If we were going to join this with another piece, we'd fold under that edge, but this time we're just getting rid of the extra bulk because this is going inside the seams that hold our pack together.
Take the strip that makes up the sides and bottom and stitch that piping on. (You'll want to have snipped out the cord from both edges)
Then place your zippered piece on top, right sides together, and your lining piece on top of that. To review, the side piece is on bottom with the zippered piece facing it and the lining on top making a nice little sandwich. Stitch across the top of that (1/4" seam to accommodate your piping) and it should look something like this.
We're getting down to business now. Match up the center of your zipper with the top center of your front piece.
Work your way around, matching the two pieces as you go until you reach the end of your zipper.
Start sewing the sides to the front about an inch from the end of the zippered piece.
Continue sewing until you nearly reach the beginning. If your side piece is longer than need be, as mine was, trim it off leaving only the necessary seam allowance for joining the beginning and end of the piece.
Prepare another piece of piping and stitch it in place. Leave the lining hanging free for now.
Sew the two ends together, still ignoring the lining.

Now, bring the lining up to meet that seam, fold the allowance under and top stitch just below the piping.

Let's pause for a minute to note that one end of the zipper has a line of top stitching below the piping,
While the other does not. If this bothers you, go ahead and top stitch the other side. I wasn't in the kind of mood that cares today so I left mine as it was.

Now we've got a situation that looks like this. Go ahead and close up that hole. Just turn those right sides together again and stitch up the gap.
Almost there!
We just need to attach the back and we're home free.
Tuck all the straps inside, match up the bottom corners and start stitching around.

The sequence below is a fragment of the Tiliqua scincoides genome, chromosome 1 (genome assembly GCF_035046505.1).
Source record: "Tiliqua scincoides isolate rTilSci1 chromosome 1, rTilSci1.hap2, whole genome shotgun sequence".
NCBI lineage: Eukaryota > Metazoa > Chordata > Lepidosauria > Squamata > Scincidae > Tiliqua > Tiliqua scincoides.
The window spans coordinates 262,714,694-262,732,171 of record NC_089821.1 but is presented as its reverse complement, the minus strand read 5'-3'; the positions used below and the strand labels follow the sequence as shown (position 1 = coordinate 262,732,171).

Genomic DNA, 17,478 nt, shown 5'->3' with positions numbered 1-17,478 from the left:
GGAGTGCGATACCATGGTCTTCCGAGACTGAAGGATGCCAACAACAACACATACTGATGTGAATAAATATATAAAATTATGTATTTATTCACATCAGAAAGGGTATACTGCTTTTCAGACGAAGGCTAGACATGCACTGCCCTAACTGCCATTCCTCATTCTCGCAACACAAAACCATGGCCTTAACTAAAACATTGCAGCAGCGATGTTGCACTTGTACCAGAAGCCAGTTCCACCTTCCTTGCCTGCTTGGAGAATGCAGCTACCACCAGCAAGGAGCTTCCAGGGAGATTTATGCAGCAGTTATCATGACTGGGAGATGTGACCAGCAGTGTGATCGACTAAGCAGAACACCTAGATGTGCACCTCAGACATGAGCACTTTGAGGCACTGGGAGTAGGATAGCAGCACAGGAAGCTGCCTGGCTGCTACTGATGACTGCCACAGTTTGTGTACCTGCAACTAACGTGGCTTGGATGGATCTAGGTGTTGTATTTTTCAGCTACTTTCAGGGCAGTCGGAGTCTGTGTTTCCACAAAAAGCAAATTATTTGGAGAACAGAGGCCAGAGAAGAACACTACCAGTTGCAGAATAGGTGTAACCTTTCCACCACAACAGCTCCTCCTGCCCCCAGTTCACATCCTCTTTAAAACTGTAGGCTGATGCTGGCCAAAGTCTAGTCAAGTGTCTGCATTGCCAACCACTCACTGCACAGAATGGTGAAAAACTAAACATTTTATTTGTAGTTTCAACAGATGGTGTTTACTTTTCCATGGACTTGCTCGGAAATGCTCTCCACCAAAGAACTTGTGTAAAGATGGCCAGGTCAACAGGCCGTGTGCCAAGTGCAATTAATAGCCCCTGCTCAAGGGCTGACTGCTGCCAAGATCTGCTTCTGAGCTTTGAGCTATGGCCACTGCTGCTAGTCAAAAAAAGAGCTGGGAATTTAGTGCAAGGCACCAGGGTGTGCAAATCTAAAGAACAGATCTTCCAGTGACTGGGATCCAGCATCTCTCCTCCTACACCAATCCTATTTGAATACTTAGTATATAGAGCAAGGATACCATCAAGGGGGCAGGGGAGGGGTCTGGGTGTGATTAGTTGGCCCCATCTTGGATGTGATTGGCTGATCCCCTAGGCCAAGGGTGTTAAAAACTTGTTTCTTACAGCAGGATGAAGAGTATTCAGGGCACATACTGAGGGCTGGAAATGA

Once you complete that circuit, Bind up those edges and that's it! I recommend using a wider double fold than I did. This is really thick where the straps join. Hiding on the opposite side out of the photo is a portion where this tape just wasn't wide enough to do the job. I had to bind that bit with an unsightly patch of wider tape.
By the way, when you tack the handle on, make sure you put it on the right side. It's down right discouraging to unzip and turn your back right side out thinking you're all done and then discover that you have to pick off the handle loop and sew it back on the right way. Just trust me on this.
Now, Finally, here it is!

I'm going to write one more post where I'll go back and cover the process of patterning this monster, but I may not be able to get to it until next week sometime. In the mean time we'll returned to our regularly scheduled random blogging.
Fare thee well.

Tuesday, August 25, 2009

Making a Back Pack Part 2; The Front Pocket

If you want to appliqué on your pocket, do it now.

Once that is out of the way, it's piping time!
Place your piping along the edge of the pocket front. The raw edge of the piping should line up with the raw edge of the pocket. Stitch around until you're about an inch from your staring point.

If you have faith in your measuring skills you may have already cut your piping to the appropriate length. I never do that, I do not have such faith in my measuring skills.
If you're like me, snip off the excess piping.